# Solving Einstein’s Puzzle with Constraint Programming

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The following puzzle is a well-known meme in social networks. It is said to have been invented by young Einstein and back in the days I was ambitious enough to solve it by hand (you should try too!).

Yet, even simpler is to use *Constraint Programming (CP)*. An excellent choice for doing that is *MiniZinc*, a free and open-source constraint modelling language. And the best thing is that you can control it by R! If you want to see how, read on!

Einstein’s puzzle (a.k.a. Zebra puzzle) goes like this:

- There are five houses.
- The English man lives in the red house.
- The Swede has a dog.
- The Dane drinks tea.
- The green house is immediately to the left of the white house.
- They drink coffee in the green house.
- The man who smokes Pall Mall has birds.
- In the yellow house they smoke Dunhill.
- In the middle house they drink milk.
- The Norwegian lives in the first house.
- The man who smokes Blend lives in the house next to the house with cats.
- In a house next to the house where they have a horse, they smoke Dunhill.
- The man who smokes Blue Master drinks beer.
- The German smokes Prince.
- The Norwegian lives next to the blue house.
- They drink water in a house next to the house where they smoke Blend.

The question is, who owns the zebra?

If you want to try it yourself, feel free!

The big idea of constraint programming is that one does not specify a step or sequence of steps to execute, but rather the properties of a solution to be found (which is pretty cool, right!).

The way to code this in MiniZinc is pretty straightforward although it would be beyond the scope of this post to give an introduction to constraint programming. MiniZinc itself comes with excellent documentation and the following code for our problem can be found here: Rosetta Code: Zebra puzzle.

%Solve Zebra Puzzle. Nigel Galloway, August 27th., 2019 include "alldifferent.mzn"; enum N={English,Swedish,Danish,German,Norwegian}; enum I={Tea,Coffee,Milk,Beer,Water}; enum G={Dog,Birds,Cats,Horse,Zebra}; enum E={Red,Green,White,Blue,Yellow}; enum L={PallMall,Dunhill,BlueMaster,Prince,Blend}; array[1..5] of var N: Nz; constraint alldifferent(Nz); constraint Nz[1]=Norwegian; %The Norwegian lives in the first house. array[1..5] of var I: Iz; constraint alldifferent(Iz); constraint Iz[3]=Milk; %In the middle house they drink milk. array[1..5] of var G: Gz; constraint alldifferent(Gz); array[1..5] of var E: Ez; constraint alldifferent(Ez); array[1..5] of var L: Lz; constraint alldifferent(Lz); constraint exists(n in 1..5)(Nz[n]=English /\ Ez[n]=Red); %The English man lives in the red house constraint exists(n in 1..5)(Nz[n]=Swedish /\ Gz[n]=Dog); %The Swede has a dog. constraint exists(n in 1..5)(Nz[n]=Danish /\ Iz[n]=Tea); %The Dane drinks tea. constraint exists(n in 1..4)(Ez[n]=Green /\ Ez[n+1]=White); %The green house is immediately to the left of the white house. constraint exists(n in 1..5)(Ez[n]=Green /\ Iz[n]=Coffee); %They drink coffee in the green house. constraint exists(n in 1..5)(Lz[n]=PallMall /\ Gz[n]=Birds); %The man who smokes Pall Mall has birds constraint exists(n in 1..5)(Ez[n]=Yellow /\ Lz[n]=Dunhill); %In the yellow house they smoke Dunhill. constraint exists(n in 1..4)((Lz[n]=Blend /\ Gz[n+1]=Cats) \/ (Lz[n+1]=Blend /\ Gz[n]=Cats)); %The man who smokes Blend lives in the house next to the house with cats. constraint exists(n in 1..4)((Gz[n]=Horse /\ Lz[n+1]=Dunhill) \/ (Gz[n+1]=Horse /\ Lz[n]=Dunhill)); %In a house next to the house where they have a horse, they smoke Dunhill. constraint exists(n in 1..5)(Lz[n]=BlueMaster /\ Iz[n]=Beer); %The man who smokes Blue Master drinks beer. constraint exists(n in 1..5)(Nz[n]=German /\ Lz[n]=Prince); %The German smokes Prince. constraint exists(n in 1..4)((Nz[n]=Norwegian /\ Ez[n+1]=Blue) \/ (Nz[n+1]=Norwegian /\ Ez[n]=Blue));%The Norwegian lives next to the blue house. constraint exists(n in 1..4)((Lz[n]=Blend /\ Iz[n+1]=Water) \/ (Lz[n+1]=Blend /\ Iz[n]=Water)); %They drink water in a house next to the house where they smoke Blend. var 1..5: n; constraint Gz[n]=Zebra; solve satisfy; output ["The "++show(Nz[n])++" owns the zebra"++"\n\n"++show(Nz)++"\n"++show(Iz)++"\n"++show(Gz)++"\n"++show(Ez)++"\n"++show(Lz)++"\n"];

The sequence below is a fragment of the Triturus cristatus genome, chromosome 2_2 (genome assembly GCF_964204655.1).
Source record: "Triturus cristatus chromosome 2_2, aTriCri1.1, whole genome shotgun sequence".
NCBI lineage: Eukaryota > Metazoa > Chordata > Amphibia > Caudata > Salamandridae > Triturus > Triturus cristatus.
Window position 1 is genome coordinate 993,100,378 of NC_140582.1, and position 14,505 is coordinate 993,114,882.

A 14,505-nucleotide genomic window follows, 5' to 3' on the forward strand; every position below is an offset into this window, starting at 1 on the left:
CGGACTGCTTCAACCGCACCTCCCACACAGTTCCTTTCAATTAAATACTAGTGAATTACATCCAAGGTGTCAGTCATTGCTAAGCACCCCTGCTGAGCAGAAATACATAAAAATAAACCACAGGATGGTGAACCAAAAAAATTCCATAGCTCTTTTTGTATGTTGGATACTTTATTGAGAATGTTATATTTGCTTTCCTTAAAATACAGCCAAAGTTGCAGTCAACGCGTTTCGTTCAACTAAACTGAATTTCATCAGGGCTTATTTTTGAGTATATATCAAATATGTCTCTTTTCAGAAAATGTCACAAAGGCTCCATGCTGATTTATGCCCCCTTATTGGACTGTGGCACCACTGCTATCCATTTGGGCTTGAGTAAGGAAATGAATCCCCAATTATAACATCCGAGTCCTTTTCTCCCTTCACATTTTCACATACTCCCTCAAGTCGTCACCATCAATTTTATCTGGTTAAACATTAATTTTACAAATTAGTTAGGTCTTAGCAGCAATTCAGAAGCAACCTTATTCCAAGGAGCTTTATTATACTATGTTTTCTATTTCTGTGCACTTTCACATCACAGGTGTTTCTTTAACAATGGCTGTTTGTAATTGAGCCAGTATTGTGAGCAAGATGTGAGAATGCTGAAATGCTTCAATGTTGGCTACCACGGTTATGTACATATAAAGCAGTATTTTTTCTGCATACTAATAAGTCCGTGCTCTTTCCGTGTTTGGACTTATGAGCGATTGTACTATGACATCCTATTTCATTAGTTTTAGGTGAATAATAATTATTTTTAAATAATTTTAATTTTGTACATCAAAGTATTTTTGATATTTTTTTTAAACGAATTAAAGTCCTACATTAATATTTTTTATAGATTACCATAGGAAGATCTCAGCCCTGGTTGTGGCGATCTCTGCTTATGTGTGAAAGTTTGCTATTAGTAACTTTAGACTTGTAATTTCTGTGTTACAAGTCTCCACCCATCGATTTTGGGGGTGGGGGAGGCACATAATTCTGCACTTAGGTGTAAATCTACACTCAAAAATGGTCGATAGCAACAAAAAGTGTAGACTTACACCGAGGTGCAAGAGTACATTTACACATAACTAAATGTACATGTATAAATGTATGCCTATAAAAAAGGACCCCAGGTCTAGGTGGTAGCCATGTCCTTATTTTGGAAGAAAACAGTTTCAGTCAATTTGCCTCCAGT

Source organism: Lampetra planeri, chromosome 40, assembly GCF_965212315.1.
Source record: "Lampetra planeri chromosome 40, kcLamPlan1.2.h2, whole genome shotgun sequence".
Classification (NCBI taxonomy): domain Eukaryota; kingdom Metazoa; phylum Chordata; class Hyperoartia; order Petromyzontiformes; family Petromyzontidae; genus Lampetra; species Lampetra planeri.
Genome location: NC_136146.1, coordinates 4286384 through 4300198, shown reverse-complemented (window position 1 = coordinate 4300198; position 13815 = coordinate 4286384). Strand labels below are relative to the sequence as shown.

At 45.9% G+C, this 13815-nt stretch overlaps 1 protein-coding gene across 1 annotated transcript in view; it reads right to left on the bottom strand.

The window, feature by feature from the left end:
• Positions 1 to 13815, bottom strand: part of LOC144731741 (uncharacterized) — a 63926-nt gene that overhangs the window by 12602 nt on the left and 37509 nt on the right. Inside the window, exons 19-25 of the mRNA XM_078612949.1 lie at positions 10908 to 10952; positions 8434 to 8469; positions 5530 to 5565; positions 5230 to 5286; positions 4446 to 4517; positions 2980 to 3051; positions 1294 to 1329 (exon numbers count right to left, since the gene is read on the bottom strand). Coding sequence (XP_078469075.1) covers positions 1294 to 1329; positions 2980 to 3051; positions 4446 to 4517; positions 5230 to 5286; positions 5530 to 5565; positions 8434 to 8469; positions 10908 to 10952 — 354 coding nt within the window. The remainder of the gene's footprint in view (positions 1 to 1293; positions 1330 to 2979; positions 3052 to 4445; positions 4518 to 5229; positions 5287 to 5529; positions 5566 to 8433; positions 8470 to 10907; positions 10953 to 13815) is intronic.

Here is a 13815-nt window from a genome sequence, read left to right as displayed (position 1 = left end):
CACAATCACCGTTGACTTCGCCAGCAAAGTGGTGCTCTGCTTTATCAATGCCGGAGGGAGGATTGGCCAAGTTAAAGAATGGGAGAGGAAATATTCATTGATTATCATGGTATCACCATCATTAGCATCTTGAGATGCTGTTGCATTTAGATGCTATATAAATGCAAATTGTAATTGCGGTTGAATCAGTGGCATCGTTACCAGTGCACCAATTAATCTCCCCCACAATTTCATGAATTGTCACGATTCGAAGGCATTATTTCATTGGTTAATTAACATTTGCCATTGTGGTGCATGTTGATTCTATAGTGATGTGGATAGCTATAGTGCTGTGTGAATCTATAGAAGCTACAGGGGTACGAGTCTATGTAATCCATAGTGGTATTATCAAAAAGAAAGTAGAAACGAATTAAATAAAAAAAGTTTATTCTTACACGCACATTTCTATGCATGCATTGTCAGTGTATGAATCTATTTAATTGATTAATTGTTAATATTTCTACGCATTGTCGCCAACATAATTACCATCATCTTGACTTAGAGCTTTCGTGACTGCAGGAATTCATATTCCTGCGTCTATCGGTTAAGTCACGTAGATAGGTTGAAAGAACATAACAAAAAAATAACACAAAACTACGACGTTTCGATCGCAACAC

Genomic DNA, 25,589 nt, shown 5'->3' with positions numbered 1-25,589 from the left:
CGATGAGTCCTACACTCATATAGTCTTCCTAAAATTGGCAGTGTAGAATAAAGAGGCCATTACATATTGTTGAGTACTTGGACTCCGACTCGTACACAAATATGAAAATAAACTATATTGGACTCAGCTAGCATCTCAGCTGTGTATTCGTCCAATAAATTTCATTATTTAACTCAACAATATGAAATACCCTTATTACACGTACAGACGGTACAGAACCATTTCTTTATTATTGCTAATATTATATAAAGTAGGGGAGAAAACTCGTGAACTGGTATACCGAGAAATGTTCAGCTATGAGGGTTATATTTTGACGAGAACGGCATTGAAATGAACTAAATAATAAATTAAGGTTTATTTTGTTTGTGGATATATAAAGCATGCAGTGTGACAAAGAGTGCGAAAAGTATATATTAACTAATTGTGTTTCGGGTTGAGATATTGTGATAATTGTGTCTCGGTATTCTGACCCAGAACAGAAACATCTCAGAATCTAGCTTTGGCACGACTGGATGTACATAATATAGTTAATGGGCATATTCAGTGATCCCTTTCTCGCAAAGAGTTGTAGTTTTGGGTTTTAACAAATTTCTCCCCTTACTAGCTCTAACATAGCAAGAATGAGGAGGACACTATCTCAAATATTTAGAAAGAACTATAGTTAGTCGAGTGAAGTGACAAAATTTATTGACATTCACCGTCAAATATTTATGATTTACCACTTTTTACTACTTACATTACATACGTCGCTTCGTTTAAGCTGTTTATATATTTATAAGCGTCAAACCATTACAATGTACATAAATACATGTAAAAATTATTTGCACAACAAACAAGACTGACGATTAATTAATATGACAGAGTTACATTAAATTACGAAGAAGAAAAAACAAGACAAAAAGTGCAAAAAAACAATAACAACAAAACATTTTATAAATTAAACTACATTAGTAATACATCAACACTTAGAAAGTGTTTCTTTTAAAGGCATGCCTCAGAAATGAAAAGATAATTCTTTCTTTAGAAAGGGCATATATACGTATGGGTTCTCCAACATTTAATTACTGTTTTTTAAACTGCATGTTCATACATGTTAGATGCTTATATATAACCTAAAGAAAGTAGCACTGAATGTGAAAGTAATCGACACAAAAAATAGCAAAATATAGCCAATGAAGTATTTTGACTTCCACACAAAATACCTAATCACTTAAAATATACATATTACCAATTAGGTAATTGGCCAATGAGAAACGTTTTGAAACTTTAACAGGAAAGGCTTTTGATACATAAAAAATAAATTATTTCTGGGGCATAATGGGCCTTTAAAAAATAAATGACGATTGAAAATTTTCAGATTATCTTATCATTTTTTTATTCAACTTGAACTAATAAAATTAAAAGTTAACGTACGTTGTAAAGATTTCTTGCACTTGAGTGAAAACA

To call this from R we need to install MiniZinc first (from here: MiniZinc), save the above code in a file called `zebra.mzn`

and adjust the paths in the following script accordingly. The R code itself is just base R and very minimalistic (Thank you to one of the giants of CP, Hakan Kjellerstrand, for his help!):

# Flags: # -a: show all solutions # -s: show statistics # -n <n>: show n solutions (0: all) # --solver <solver>: use solver <solver> minizinc <- "C:/Program\ Files/MiniZinc/minizinc" # adjust accordingly model <- "C:/Users/Holger/Dropbox/MiniZinc/zebra.mzn" # adjust accordingly MiniZinc <- function(model, minizinc_path = minizinc, flags = "-a -s") { out <- system(paste(shQuote(minizinc_path), flags, shQuote(model)), intern = TRUE) cat(out, sep = "\n") } MiniZinc(model, flags = "-a") ## The German owns the zebra ## ## [Norwegian, Danish, English, German, Swedish] ## [Water, Tea, Milk, Coffee, Beer] ## [Cats, Horse, Birds, Zebra, Dog] ## [Yellow, Blue, Red, Green, White] ## [Dunhill, Blend, PallMall, Prince, BlueMaster] ## ---------- ## ==========

Now you know: The German owns the zebra! If you arrived at the same solution by hand: Good for you!

In any case, you can use this as a template to start your own experiments with constraint programming and analyze the results further with R!

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